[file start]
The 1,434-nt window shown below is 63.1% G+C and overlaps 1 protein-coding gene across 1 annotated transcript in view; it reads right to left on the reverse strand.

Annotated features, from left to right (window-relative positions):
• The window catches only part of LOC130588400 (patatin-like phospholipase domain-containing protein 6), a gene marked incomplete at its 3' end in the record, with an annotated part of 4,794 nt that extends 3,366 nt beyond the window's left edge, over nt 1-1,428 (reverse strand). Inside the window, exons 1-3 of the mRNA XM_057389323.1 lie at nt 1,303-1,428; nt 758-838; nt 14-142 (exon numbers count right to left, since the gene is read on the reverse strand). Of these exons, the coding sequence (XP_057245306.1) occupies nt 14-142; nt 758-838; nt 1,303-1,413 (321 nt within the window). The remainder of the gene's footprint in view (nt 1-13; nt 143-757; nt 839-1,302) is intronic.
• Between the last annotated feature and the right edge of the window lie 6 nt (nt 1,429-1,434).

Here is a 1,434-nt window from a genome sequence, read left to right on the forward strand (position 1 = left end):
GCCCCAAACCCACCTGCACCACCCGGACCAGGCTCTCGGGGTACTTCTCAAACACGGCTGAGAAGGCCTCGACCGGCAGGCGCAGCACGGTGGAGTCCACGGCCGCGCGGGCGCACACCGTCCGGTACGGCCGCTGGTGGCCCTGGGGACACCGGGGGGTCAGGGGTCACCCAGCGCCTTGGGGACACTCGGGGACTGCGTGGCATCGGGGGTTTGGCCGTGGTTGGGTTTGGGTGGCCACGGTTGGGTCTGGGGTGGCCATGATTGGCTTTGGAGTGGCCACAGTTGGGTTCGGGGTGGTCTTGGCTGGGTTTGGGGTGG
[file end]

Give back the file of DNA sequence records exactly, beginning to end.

The 1,434-nt window shown below is 63.1% G+C and overlaps 1 protein-coding gene across 1 annotated transcript in view; it reads right to left on the reverse strand.

Annotated features, from left to right (window-relative positions):
• The window catches only part of LOC130588400 (patatin-like phospholipase domain-containing protein 6), a gene marked incomplete at its 3' end in the record, with an annotated part of 4,794 nt that extends 3,366 nt beyond the window's left edge, over nt 1-1,428 (reverse strand). Inside the window, exons 1-3 of the mRNA XM_057389323.1 lie at nt 1,303-1,428; nt 758-838; nt 14-142 (exon numbers count right to left, since the gene is read on the reverse strand). Of these exons, the coding sequence (XP_057245306.1) occupies nt 14-142; nt 758-838; nt 1,303-1,413 (321 nt within the window). The remainder of the gene's footprint in view (nt 1-13; nt 143-757; nt 839-1,302) is intronic.
• Between the last annotated feature and the right edge of the window lie 6 nt (nt 1,429-1,434).

Here is a 1,434-nt window from a genome sequence, read left to right on the forward strand (position 1 = left end):
GCCCCAAACCCACCTGCACCACCCGGACCAGGCTCTCGGGGTACTTCTCAAACACGGCTGAGAAGGCCTCGACCGGCAGGCGCAGCACGGTGGAGTCCACGGCCGCGCGGGCGCACACCGTCCGGTACGGCCGCTGGTGGCCCTGGGGACACCGGGGGGTCAGGGGTCACCCAGCGCCTTGGGGACACTCGGGGACTGCGTGGCATCGGGGGTTTGGCCGTGGTTGGGTTTGGGTGGCCACGGTTGGGTCTGGGGTGGCCATGATTGGCTTTGGAGTGGCCACAGTTGGGTTCGGGGTGGTCTTGGCTGGGTTTGGGGTGG